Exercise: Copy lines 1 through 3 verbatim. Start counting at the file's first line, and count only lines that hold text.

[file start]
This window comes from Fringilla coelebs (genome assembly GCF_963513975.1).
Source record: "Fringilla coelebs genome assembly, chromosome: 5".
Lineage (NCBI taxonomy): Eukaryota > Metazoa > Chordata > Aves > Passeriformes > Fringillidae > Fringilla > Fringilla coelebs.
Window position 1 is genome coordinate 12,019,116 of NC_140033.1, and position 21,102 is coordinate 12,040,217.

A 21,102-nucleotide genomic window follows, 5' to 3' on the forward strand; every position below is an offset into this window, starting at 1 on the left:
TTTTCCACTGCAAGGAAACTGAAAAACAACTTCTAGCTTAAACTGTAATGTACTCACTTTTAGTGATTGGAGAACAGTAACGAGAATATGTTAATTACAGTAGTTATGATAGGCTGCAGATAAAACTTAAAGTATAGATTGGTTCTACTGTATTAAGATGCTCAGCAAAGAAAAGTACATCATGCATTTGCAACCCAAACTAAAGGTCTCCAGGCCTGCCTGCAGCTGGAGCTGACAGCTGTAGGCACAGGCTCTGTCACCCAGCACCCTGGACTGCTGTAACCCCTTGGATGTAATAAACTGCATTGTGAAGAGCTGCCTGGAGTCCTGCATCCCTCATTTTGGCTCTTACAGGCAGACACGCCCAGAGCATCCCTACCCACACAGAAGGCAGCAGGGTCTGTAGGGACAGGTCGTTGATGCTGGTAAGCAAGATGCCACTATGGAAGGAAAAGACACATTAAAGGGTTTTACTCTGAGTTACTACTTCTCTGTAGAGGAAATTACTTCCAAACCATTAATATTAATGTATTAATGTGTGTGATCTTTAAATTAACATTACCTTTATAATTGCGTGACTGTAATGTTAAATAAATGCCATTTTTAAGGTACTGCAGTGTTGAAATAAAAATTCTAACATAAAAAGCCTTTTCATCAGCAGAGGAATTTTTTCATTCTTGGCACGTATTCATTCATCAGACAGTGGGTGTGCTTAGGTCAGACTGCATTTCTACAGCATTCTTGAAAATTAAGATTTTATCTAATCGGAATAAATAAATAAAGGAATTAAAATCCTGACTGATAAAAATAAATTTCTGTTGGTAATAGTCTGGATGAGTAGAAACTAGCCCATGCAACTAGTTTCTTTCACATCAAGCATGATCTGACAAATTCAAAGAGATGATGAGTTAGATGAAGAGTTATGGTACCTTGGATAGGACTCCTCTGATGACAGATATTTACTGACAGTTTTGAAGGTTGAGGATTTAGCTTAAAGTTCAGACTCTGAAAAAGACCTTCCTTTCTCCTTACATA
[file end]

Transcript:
This window comes from Fringilla coelebs (genome assembly GCF_963513975.1).
Source record: "Fringilla coelebs genome assembly, chromosome: 5".
Lineage (NCBI taxonomy): Eukaryota > Metazoa > Chordata > Aves > Passeriformes > Fringillidae > Fringilla > Fringilla coelebs.